Matrices and Eigenvalues of Norm

Let $$A$$ be a nonsingular $$n \times n$$ matrix, $$\|\cdot\|$$ be any natural norm, and $$K_{p}(A)=$$ $$\|A\|_{p}\left\|A^{-1}\right\|_{p} .$$ Let $$\lambda_{1}$$ be the smallest and $$\lambda_{n}$$ be the largest eigenvalues of the matrix $$A^{t} A$$

(b) Show that $$K_{2}(A)=\sqrt{\frac{\lambda_{n}}{\lambda_{1}}}$$. (Hint: One should use the $$\|A\|=\sqrt{\rho\left(A^{t} A\right)}=\sqrt{\rho\left(A A^{t}\right)}$$ relation)

For part $$(b)$$, it seems minimal eigenvalue of matrix $$A$$ will be the largest eigenvalue of the inverse of matrix $$A$$, so we have to use this idea but could not understand formally why square roots are needed for $$K_{2}(A)$$ and how spectral radius is necessary for this part?!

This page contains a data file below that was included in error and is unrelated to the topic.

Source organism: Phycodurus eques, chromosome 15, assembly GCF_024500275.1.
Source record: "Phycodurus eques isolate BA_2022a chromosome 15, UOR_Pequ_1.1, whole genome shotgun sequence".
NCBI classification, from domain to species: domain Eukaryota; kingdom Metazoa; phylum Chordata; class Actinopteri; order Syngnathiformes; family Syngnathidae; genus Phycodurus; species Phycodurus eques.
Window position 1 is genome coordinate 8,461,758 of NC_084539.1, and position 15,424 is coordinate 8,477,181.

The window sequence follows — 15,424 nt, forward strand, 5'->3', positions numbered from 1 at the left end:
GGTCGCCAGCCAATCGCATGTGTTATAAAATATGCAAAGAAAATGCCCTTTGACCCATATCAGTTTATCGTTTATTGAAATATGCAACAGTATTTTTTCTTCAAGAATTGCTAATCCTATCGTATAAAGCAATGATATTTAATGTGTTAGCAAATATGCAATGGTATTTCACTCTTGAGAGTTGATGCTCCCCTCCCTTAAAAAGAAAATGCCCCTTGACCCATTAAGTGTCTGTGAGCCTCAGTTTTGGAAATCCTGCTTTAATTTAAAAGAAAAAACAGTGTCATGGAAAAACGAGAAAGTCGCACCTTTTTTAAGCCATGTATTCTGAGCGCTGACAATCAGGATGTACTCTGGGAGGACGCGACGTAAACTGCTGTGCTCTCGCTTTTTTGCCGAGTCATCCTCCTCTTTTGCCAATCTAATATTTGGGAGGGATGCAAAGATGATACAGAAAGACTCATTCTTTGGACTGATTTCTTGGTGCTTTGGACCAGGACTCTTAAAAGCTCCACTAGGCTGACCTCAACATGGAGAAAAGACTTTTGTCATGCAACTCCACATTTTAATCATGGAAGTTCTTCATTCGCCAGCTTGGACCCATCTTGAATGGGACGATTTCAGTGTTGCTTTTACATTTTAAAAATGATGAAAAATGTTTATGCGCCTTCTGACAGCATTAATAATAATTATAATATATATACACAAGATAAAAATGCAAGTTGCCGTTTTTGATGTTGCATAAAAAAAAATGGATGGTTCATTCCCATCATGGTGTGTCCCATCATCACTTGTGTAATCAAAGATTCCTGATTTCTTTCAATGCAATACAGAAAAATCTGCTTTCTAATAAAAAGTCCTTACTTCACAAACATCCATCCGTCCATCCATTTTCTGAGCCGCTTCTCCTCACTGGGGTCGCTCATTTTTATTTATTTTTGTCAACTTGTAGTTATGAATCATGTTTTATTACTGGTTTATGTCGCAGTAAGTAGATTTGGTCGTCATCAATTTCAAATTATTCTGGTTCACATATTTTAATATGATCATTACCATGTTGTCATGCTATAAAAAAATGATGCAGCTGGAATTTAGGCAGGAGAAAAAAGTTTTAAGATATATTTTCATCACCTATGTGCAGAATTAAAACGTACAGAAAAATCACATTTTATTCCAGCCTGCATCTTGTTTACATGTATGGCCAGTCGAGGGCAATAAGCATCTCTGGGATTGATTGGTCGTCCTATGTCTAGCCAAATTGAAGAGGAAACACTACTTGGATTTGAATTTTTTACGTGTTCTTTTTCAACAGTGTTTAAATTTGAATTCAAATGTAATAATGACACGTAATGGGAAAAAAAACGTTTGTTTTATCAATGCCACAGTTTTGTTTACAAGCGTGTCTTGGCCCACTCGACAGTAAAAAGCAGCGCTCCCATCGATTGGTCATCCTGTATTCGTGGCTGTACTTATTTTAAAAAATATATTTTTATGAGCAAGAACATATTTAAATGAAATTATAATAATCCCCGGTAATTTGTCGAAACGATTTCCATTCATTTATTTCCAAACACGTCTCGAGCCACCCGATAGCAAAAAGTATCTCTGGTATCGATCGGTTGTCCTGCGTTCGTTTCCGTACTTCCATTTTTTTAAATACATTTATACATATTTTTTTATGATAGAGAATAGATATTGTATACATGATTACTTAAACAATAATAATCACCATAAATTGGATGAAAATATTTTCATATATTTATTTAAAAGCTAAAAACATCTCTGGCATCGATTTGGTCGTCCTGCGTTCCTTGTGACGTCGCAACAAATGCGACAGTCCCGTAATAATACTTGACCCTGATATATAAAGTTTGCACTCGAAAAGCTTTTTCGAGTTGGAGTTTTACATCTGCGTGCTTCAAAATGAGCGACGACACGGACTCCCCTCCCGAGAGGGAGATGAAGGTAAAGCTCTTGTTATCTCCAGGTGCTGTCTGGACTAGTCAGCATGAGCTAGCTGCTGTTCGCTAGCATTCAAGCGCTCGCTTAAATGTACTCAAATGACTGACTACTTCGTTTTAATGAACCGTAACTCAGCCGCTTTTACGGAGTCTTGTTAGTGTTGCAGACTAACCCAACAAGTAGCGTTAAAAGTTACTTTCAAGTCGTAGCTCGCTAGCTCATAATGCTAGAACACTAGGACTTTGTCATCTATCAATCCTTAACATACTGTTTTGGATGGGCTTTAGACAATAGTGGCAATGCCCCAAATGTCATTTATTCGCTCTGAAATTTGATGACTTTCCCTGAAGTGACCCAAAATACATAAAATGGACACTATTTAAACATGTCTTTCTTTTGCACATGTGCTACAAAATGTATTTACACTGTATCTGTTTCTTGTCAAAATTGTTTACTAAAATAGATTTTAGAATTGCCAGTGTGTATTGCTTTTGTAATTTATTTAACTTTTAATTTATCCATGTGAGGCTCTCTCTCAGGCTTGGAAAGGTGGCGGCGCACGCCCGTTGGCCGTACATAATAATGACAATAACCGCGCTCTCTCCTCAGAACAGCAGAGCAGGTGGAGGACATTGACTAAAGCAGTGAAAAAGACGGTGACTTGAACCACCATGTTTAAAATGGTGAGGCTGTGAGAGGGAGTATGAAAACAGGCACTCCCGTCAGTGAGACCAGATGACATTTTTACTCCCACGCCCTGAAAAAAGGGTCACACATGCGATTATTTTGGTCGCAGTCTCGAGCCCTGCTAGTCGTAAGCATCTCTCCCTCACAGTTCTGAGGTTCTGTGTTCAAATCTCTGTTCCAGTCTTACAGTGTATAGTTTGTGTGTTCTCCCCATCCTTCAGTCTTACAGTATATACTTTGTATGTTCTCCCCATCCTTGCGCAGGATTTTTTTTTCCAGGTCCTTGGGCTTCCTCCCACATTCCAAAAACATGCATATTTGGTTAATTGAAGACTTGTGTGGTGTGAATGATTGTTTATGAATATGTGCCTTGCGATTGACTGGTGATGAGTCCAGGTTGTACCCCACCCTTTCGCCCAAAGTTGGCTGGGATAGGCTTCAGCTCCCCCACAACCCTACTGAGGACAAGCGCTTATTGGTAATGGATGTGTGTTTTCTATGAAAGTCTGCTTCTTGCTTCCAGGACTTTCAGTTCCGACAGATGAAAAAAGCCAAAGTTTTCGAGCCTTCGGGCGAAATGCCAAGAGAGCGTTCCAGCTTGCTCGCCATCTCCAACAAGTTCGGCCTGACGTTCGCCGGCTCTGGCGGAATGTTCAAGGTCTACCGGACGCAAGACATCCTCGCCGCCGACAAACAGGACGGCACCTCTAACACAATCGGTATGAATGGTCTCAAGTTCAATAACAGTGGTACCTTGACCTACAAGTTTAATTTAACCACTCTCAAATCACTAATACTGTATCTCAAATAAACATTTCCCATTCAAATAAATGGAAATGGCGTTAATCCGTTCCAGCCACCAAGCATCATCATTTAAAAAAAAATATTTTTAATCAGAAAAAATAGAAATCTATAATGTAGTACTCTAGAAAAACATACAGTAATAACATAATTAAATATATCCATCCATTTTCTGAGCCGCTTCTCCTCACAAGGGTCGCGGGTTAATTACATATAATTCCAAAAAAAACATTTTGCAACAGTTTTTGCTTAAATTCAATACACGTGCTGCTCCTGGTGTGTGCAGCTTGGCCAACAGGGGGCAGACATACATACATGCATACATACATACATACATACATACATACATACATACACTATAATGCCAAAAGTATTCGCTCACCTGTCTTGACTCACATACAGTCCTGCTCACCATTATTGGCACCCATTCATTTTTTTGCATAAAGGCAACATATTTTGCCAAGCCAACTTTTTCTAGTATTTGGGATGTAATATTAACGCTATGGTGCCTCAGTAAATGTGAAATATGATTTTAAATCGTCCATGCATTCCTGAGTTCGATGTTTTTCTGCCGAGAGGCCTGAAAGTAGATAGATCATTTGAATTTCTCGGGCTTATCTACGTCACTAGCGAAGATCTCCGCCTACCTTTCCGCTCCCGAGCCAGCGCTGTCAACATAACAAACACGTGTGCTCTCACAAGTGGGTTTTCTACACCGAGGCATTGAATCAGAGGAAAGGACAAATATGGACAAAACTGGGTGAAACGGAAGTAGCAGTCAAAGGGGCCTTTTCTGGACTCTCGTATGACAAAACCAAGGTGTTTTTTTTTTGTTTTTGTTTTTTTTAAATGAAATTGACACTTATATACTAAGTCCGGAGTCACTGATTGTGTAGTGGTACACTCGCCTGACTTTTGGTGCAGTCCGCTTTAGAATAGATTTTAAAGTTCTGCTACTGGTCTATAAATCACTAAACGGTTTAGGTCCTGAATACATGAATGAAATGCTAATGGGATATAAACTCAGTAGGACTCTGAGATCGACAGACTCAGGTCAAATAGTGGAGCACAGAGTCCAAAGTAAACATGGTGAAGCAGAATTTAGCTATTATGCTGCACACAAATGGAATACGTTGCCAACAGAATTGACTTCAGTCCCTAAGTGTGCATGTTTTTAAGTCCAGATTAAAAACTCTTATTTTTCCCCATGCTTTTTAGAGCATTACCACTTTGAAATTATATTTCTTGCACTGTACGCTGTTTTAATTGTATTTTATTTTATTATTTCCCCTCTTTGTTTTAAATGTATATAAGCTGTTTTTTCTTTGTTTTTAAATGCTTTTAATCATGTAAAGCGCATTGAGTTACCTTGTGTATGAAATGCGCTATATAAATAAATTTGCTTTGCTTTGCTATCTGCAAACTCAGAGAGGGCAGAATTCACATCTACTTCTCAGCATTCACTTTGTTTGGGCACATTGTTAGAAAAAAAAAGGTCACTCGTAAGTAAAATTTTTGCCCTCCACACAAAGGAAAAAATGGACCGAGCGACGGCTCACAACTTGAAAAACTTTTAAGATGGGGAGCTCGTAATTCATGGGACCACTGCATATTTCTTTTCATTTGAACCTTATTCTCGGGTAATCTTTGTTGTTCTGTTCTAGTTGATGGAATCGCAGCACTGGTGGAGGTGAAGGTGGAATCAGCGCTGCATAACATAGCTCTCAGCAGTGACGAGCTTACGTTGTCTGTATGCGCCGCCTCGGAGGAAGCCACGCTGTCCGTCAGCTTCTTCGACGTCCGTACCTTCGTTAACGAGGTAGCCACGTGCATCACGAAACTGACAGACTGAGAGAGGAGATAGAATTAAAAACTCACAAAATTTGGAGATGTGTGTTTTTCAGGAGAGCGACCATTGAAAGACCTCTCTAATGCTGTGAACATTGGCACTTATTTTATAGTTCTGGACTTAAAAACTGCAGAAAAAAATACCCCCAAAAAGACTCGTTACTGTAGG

By definition, we have $$K_2(A) = \|A\|_p \cdot \|A^{-1}\|_p$$. Note that $$A^TA$$ and $$AA^T$$ have the same eigenvalues. With that, we have \begin{align} \|A^{-1}\|_2 &= \sqrt{\rho(A^{-T}A^{-1})} = \sqrt{\rho([AA^T]^{-1})} \\ & = \sqrt{\lambda_{\max}([AA^T]^{-1})} = \sqrt{\frac{1}{\lambda_{\min}(AA^T)}} = \sqrt{\frac 1{\lambda_1}}. \end{align} It follows that $$K_2(A) = \|A\|_2\cdot \|A^{-1}\|_2 = \sqrt{\lambda_n} \cdot \sqrt{\frac 1{\lambda_1}} = \sqrt{\frac{\lambda_n}{\lambda_1}}.$$